Basic Etiquette: People with Speech Impairments
- Take your time, relax, and listen.
- With a little time and patience, you can comfortably converse with a person who has a communication disability.
- Dont try to rush the conversation or second-guess what a person has to say.
- Plan for a conversation with a person with impaired speech to take longer.
- Its okay to say, I dont understand.
- Solicit and provide feedback. If necessary, repeat your understanding of the message in order to clarify or confirm what the person said.
- Do not ignore a person with a speech impairment because of your concern that you will not understand them.
- Do not pretend you understand what is being said if you do not. Instead, repeat what you have understood and allow the person to respond. The response will clue you in and guide your understanding.
- Do not interrupt a person with a speech impairment. Be patient and wait for the person to finish, rather than correcting or speaking for the person.
- If necessary, ask short questions that can be answered with a few words, a nod, or a shake of the head.
- Face the individual and maintain eye contact. Give the conversation your full attention.
- If the individual is accompanied by another individual, do not address questions, comments, or concerns to the companion.
- Do not assume that a person with a speech impairment is incapable of understanding you.
- Some people with speech impairments have difficulty with inflections. Do not make assumptions based on facial expressions or vocal inflections unless you know the individual very well.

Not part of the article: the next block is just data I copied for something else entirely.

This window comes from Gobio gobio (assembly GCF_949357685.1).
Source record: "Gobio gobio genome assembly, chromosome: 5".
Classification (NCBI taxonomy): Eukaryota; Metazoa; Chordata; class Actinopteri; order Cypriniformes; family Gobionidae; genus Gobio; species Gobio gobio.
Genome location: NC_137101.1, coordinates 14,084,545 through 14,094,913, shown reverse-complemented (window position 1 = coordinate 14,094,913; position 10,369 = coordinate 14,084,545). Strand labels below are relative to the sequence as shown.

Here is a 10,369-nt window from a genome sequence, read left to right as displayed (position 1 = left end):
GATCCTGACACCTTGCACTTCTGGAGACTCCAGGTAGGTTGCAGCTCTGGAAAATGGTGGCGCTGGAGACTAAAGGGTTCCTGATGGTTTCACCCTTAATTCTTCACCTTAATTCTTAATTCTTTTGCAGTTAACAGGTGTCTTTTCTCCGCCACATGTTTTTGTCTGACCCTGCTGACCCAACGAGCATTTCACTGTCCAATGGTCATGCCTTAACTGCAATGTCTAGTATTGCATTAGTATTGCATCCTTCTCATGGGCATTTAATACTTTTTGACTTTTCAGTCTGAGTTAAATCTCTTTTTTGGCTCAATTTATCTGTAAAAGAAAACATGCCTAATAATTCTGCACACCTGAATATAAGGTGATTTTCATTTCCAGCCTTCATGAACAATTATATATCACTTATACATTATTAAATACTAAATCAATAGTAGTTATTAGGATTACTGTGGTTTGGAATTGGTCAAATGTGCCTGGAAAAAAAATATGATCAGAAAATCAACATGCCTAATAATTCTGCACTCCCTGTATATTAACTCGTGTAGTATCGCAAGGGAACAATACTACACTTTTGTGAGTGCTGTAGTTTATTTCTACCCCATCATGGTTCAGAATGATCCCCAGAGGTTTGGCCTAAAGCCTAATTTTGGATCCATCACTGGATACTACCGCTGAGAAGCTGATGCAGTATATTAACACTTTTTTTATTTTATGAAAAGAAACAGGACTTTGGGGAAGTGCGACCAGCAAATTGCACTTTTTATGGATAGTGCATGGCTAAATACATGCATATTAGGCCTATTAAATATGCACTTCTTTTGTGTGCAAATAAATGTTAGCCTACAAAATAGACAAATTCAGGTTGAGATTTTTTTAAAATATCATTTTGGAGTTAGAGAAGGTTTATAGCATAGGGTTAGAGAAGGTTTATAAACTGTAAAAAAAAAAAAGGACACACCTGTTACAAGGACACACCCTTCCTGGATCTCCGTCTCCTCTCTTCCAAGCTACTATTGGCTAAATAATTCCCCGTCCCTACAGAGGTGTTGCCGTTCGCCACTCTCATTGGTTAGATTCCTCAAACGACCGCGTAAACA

- Do not play with or try to use someones communication device. Such aids are considered an extension of an individuals personal space and should be respected as such.
- If you are having trouble communicating, ask if an individual can write the message or use a computer or TTY.
Resources for further information on speech impairments:
American Speech-Language-Hearing Association (ASHA)
10801 Rockville Pike
Rockville, MD 20852
Voice/TTY: (800) 638-8255; (301) 897-5700
Web site: www.asha.org
Organization which focuses on a variety of communication-related disabilities. Has a variety of resources and information on speech and hearing issues as well as a listing of self-help groups.
Stuttering Foundation of America
3100 Walnut Grove Road #603
P.O. Box 11749
Memphis, TN 38111
Voice: (800) 992-9392; (901) 452-7343
Fax: (901) 452-3931
Web site: www.stuttersfa.org
Association focused on prevention and improved treatment of stuttering. Has a variety of information, resources, and publications.